By David Dawson
Baptist and Reflector
MURFREESBORO — It’s been quite a journey for River Rock Baptist Church in Murfreesboro: In the past decade, the church has gone from survival to revival.
Under the leadership of pastor Don Herron — along with the help of the Tennessee Baptist Mission Board’s revitalization team and abundant praying — the church has recovered from its darkest days and is now once again making an impact in its community.
Sandi Kirkwood, a member at River Rock, believes the transformation can be attributed to one simple concept — love.
“(There was a) change in atmosphere,” she said. “When you walked in, you felt the love; you felt that you were needed, and this is where you belonged.”
One of the most important factors behind the church’s resurgence has been the congregation’s renewed interest in outreach. Rather than just meeting on Sundays for a “holy huddle” — and celebrating the fact that the church had survived — the members knew they needed to show that their church was open to growth.
“About five years ago, we said, you know, we’ve really got to get outside these walls,” said Herron. “And that’s when we really started to press (about reaching the community). And when the church revitalization conferences came, they really helped to solidify and put a focus on where we wanted to go.”
Another noticable change at River Rock was the renewed sense of joy among the members, said TBMB revitalization specialist Kevin Minchey.
“I showed up unannounced one Wednesday evening during a regularly scheduled prayer meeting, and I was taken back first by the size of the crowd, and even more so by the enthusiasm in the room,” Minchey said. “They were actually praying, praising, and testifying. It wasn’t a special-emphasis service. It was just a regular mid-week ‘hour of power’ as some used to call it.”
Roughly 10 years ago, River Rock was on the brink of closing its doors permanently. “The church was in very rough shape,” Herron said. “They were going to bring it to a vote whether to stay open or to close the church.”
At the time, Herron was the pastor of a church plant, Harmony Baptist, in Murfreesboro. Through a series of conversations between members of the two churches — Harmony and River Rock — the idea of a church merger began to take shape.
Although there were many hurdles to overcome, the potential merger had symbiotic balance: Harmony Baptist had a pastor, but no property; River Rock had property, but no pastor.
After much prayer and planning, the members of Harmony Baptist voted 100 percent in favor of the merger. The vote wasn’t unanimous among the small remaining congregation at River Rock, but the proposal was approved by a high majority.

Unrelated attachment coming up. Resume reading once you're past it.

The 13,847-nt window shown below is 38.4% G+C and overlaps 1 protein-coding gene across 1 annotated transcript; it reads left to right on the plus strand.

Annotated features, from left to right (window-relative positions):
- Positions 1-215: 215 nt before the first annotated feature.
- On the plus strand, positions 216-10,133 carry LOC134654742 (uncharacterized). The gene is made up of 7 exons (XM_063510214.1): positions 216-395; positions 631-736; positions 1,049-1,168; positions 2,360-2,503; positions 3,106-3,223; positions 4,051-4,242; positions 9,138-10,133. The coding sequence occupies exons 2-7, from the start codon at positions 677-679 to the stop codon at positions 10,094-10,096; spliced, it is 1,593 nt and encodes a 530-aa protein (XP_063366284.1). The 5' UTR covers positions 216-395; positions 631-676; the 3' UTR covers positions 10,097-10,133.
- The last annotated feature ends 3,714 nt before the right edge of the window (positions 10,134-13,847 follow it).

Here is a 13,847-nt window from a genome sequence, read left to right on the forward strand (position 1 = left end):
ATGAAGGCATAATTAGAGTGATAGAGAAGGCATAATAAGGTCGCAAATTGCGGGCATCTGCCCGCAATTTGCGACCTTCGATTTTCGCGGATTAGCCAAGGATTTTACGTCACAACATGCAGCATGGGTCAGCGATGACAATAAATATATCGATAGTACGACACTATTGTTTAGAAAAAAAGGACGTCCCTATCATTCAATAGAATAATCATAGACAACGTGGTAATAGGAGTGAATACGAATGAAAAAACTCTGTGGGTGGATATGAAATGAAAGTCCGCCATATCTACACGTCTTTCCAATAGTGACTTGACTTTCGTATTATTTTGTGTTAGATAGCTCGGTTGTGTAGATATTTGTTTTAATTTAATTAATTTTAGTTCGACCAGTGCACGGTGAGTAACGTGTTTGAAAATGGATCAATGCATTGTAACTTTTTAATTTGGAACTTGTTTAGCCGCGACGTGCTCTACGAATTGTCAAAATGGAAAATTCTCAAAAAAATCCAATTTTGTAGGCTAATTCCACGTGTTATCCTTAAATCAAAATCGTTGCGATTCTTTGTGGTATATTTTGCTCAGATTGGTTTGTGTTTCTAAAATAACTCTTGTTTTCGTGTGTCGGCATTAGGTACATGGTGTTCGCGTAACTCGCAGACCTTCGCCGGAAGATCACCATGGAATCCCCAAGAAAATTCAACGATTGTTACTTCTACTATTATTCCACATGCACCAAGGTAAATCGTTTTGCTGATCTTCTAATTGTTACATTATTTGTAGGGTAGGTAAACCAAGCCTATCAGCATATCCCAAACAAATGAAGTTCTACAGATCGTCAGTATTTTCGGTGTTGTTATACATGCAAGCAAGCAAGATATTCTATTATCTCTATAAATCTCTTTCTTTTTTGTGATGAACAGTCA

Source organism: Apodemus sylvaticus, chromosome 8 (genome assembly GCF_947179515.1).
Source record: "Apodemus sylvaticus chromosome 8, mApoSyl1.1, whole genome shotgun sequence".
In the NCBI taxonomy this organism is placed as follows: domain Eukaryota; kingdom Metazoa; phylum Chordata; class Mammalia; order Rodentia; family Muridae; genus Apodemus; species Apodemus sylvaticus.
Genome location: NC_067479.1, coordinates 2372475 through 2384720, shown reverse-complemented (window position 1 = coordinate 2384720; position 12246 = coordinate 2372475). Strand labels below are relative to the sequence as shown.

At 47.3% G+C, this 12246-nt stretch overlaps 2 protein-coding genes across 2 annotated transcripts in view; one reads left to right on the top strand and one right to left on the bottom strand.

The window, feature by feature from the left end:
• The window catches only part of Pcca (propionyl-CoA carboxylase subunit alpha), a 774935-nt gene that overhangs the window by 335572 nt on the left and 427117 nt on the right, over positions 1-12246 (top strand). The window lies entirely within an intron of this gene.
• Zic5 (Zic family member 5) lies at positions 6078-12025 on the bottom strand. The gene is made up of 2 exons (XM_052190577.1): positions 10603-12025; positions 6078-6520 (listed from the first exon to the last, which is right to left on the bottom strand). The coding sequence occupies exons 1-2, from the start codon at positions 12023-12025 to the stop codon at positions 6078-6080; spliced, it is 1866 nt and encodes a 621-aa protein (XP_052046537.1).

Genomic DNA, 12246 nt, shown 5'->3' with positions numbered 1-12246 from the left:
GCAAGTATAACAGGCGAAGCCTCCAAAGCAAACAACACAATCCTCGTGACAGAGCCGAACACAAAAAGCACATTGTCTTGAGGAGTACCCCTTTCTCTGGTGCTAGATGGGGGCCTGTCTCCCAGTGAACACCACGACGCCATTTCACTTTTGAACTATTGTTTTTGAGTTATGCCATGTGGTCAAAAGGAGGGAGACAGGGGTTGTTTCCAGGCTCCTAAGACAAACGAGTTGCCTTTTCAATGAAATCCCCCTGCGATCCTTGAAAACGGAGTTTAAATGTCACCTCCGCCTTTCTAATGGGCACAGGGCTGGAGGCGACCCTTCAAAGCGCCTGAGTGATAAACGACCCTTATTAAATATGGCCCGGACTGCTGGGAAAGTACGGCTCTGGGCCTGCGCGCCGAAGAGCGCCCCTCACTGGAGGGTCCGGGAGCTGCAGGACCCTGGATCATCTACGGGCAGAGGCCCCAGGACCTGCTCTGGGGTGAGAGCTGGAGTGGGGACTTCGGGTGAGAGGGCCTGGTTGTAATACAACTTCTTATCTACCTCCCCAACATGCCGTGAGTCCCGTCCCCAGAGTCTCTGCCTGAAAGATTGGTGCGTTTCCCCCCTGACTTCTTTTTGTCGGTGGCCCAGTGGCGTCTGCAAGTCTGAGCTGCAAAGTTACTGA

Soon, the two churches joined together, and River Rock was able to regain its footing — at least enough to stay open.
“We started with about 60 folks,” Herron said, “and for the first four or five years, it was more of a survival thing that we had to get done.”
After the church had regained some stability, Herron said the members began to shift their focus. The church wasn’t satisfied with simply existing. They wanted to make an impact for the Kingdom — and began taking steps to ensure that was happening.
“We started to focus on reaching the community, and that’s really when we started to build some momentum as a church,” said Herron.
“The church now, compared to even three or four years ago, people are much more open about talking about their faith to others outside the church. They are excited to bring people to the church, and they are excited to tell people about Jesus.”
One way that the church is reaching the community is by being welcoming to visitors.
“From Day 1 — when they didn’t know us from Adam — they came up and started hugging us,” said Brad Moore, who is now a member. “So, we immediately felt a connection.”
Minchey believes River Rock can be an inspiration for other churches who are going through with hard times.
“(River Rock) could have blamed the circumstances and given up. Instead, the church has prayerfully persevered,” Minchey said. “That’s the key. Mark Clifton calls it ‘ tactical patience.’ You work and pray until God chooses to move.”
In the days ahead, River Rock hopes to not only maintain its effectiveness, but enhance it.
“The important thing for us now is to make sure that we don’t rest on our laurels,” said Herron.
“This church has experienced some tough times, and, praise God, we’ve made it through that. And now, we’ve got to keep moving forward, and keep doing the things we are called to do.”